The following is to address the question "why" in the OP. Some contemporary positions are already brought in another answer.
There are three concepts involved:
(a) reading, even looking at, mundane writings, etc. in Shabbos - a Rabbinic prohibition based on the concern that you might correct them.
(b) a prohibition on learning secular subjects in general - which where/if prohibited, is prohibited during the week as well.
(c) muktza - the writings, books, documents etc., forbidden in this way become muktza in Shabbos.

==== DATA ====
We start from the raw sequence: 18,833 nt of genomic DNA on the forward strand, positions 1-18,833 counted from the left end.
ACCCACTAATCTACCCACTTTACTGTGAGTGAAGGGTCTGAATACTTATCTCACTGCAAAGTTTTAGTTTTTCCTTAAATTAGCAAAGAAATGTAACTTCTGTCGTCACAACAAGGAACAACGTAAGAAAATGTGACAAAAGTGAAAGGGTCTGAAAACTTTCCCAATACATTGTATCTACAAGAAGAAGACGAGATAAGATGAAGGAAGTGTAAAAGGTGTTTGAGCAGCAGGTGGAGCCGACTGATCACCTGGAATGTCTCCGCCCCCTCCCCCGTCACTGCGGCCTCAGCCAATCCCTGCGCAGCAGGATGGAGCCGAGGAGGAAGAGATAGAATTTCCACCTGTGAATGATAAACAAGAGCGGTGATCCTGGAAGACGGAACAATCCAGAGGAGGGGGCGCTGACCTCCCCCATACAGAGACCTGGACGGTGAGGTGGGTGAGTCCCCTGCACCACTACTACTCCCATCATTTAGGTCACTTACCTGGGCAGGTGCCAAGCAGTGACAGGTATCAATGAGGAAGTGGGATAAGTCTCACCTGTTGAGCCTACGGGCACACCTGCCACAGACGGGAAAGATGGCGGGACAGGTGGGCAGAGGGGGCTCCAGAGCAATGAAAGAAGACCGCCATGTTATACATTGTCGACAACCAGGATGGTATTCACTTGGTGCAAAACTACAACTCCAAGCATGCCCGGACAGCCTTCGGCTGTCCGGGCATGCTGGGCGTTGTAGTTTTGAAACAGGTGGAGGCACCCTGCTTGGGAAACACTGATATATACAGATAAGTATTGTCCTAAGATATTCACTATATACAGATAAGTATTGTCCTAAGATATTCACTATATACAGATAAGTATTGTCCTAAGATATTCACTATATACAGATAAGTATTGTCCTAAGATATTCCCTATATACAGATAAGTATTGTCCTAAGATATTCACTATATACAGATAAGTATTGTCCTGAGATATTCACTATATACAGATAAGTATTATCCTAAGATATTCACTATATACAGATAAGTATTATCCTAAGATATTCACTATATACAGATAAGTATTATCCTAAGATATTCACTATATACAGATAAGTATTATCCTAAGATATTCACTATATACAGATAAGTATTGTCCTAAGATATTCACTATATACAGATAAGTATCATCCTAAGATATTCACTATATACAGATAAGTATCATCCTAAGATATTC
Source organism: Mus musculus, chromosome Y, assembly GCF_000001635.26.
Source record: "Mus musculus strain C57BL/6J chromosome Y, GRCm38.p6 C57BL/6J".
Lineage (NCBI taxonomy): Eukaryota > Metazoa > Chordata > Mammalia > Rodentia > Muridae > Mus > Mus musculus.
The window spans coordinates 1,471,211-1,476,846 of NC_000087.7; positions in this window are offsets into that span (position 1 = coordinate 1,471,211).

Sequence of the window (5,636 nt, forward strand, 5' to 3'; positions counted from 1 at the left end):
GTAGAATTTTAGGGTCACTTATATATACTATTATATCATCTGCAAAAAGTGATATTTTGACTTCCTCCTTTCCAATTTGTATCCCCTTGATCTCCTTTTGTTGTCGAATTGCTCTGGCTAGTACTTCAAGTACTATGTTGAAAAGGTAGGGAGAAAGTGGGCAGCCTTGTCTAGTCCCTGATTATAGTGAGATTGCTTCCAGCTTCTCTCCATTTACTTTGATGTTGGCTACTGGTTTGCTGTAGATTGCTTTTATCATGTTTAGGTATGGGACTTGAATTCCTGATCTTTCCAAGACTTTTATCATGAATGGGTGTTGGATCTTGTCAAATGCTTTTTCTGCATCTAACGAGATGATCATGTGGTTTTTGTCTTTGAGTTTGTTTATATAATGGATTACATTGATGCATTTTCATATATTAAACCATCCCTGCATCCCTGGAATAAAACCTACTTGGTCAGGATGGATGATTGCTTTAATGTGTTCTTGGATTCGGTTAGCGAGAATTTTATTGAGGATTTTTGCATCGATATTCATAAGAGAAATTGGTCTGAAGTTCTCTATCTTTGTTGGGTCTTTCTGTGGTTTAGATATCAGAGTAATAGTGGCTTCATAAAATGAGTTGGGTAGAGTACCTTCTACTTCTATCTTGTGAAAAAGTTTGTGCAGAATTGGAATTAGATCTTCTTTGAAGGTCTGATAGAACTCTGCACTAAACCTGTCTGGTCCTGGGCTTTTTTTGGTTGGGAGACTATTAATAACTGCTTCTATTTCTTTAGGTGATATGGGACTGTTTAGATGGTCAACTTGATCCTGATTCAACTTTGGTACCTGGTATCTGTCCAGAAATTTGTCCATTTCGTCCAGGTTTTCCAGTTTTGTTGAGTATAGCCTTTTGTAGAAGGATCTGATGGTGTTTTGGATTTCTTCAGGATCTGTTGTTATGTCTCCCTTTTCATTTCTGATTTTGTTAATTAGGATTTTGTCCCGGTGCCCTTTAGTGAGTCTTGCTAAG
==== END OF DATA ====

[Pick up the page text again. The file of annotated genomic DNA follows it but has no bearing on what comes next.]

And, there is a leniency that not everyone follows:
(d) books of wisdon, knowledge, medicine - some say you can read them in Shabbos, which implies that you can read them during the week.
These are the essential concepts. The Shulkan Aruch elaborates on lists in shul, personal guest lists, menus, attending theaters (mushav letzim), assembling your telescope, greetings, letters from outside the tehum, history books that a person might read to learn the language, and so forth.
Notably, your question about enjoying the news is in the Shulkan Aurch, too.
Shulchan Aruch Harav, 307:21-31, which is now available in English, provides an especially clear exposition of the foundational concepts and examples.